Miss Carbon County Addresses Price City Council

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Celeste Smith addresses the Price City Council

There were a few items of note at Wednesday’s city council meeting. Miss Carbon County Celeste Smith addressed the council. She explained her platform and invited the council to participate in “Walk a Mile in Her Shoes” this Saturday at 10 a.m. The walk, which raises awareness about domestic violence, will start at the Price River Trail and Walkway.

The next item of business concerned Grassy Trail Water Company. The company has requested a takeover by Price City because they serve only a few houses. The issue discussed at the meeting was the need to upgrade water meters that would cost the company $4,500, which Grassy Trail Water Company agreed to pay. The issue was moved to unfinished business.

The council presented Mireya Molinar, of Price, with a scholarship for college expenses in the amount of $650. The scholarship is awarded to a local resident who can show outstanding dedication to the community. Molinar was Smith’s first attendant in the Miss Carbon County pageant.

Several encroachments on city property were also discussed. The city had given permission to Kerry Jensen in a past meeting to encroach on city land and the land has remained in this state for many years. Therefore, the city is discussing the sale of the property to adjacent landowners.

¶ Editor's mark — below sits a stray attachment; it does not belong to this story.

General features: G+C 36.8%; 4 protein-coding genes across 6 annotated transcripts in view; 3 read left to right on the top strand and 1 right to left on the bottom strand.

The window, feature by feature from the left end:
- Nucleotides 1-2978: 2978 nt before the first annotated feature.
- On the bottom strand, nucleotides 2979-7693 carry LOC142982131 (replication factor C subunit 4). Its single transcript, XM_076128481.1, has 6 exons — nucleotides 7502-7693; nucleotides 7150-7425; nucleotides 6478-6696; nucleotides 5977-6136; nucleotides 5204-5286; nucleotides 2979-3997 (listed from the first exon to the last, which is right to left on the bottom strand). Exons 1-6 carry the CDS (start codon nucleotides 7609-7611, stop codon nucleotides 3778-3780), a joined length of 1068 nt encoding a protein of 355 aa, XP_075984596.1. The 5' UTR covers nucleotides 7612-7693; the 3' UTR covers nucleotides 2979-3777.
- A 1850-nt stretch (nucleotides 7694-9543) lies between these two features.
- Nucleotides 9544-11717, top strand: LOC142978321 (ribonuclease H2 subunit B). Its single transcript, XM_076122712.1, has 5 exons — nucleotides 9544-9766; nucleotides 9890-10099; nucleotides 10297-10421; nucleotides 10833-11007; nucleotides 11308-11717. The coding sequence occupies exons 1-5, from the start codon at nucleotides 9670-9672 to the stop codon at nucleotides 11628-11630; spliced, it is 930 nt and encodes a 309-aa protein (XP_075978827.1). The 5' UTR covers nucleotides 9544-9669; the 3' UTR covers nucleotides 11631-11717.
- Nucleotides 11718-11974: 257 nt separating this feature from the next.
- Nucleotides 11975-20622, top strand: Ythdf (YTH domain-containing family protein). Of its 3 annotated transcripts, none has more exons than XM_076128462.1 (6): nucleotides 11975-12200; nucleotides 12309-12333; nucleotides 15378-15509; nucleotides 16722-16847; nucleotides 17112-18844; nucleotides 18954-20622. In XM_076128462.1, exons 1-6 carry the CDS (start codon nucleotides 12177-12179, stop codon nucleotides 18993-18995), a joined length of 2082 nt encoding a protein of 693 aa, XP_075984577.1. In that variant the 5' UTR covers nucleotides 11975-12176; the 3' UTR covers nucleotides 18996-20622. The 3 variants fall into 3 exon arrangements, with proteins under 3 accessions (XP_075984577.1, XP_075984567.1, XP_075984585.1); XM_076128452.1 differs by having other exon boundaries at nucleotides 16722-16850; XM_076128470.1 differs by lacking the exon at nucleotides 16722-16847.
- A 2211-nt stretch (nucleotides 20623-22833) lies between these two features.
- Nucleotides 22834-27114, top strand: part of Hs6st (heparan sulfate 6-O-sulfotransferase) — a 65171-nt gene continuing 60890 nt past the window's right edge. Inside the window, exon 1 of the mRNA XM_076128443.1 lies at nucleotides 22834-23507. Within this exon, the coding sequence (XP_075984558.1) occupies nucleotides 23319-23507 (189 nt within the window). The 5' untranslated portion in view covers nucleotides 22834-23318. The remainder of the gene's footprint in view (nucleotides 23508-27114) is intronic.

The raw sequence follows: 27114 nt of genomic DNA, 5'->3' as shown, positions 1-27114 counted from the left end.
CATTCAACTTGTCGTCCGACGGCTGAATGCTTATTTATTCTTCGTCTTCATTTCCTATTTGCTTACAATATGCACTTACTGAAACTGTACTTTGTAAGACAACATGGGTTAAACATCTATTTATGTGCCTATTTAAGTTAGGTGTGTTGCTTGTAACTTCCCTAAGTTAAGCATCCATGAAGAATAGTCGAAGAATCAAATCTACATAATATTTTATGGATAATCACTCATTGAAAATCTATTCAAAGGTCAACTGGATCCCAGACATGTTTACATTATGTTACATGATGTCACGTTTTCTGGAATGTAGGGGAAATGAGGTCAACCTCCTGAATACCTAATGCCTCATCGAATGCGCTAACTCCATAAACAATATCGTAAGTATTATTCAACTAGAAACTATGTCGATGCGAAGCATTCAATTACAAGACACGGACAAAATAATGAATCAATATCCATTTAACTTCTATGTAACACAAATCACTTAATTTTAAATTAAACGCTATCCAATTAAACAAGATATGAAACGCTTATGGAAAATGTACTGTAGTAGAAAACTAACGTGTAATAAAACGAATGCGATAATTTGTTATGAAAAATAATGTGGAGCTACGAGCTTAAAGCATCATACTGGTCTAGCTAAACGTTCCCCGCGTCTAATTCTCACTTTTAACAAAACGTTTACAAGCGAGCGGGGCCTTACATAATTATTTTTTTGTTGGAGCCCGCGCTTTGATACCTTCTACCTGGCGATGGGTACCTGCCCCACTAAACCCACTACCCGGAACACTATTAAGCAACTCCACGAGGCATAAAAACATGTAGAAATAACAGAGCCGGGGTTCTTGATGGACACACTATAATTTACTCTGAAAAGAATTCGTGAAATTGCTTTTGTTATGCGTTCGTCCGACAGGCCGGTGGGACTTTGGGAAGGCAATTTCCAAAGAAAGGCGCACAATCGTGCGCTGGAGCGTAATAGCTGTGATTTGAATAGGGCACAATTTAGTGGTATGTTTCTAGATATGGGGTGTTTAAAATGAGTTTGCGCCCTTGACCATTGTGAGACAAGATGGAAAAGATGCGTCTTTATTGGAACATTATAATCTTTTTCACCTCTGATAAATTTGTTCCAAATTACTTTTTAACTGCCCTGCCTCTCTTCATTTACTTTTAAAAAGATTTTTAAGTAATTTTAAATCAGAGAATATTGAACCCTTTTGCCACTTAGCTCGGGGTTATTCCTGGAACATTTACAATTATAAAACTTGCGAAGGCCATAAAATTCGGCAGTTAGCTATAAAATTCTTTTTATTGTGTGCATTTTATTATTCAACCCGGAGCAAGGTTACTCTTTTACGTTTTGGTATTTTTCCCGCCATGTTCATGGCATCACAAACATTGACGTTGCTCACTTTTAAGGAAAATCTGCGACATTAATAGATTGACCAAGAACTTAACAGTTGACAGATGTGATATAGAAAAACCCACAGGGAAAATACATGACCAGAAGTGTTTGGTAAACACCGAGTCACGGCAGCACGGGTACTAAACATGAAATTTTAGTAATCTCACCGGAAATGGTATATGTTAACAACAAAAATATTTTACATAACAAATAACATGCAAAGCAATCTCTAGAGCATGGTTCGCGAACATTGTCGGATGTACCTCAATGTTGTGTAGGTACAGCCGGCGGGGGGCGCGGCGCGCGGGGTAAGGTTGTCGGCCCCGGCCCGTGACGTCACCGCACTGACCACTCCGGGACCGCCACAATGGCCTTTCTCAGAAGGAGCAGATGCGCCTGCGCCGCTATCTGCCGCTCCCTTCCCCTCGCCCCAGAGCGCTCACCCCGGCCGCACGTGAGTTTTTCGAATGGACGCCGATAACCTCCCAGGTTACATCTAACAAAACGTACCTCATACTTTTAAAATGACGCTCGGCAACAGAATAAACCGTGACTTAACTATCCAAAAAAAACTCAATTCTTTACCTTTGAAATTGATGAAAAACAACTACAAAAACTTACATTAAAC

“It will be nice to see the place cleaned up and a nice, straight property line,” said councilwoman Kathy Hanna-Smith.

The council voted to “get the ball rolling” for this resolution, which will begin by contacting the landowners about whether they want the land. The land in question is located around 850 North 100 East.

The state of water was also discussed. Gary Sontag, director of public works, explained that the water level of Scofield has remained the same, but there isn’t any more snow to feed it, whereas at the previous meeting, he had reported 12 inches of snow pack.

“We still don’t know what our needs will be like,” said Sontag, speaking about the water situation during the summer.

Mayor Joe Piccolo expressed his confidence in the city’s water management system saying, “We’ve been around longer than most small towns in Utah and in that time there have been very few spills.” Though Price’s water management system is efficient, it was emphasized that citizens still need to conserve water.

The council also discussed the restoration of a painting on the side of city hall. Work will begin tentatively in October of this year.

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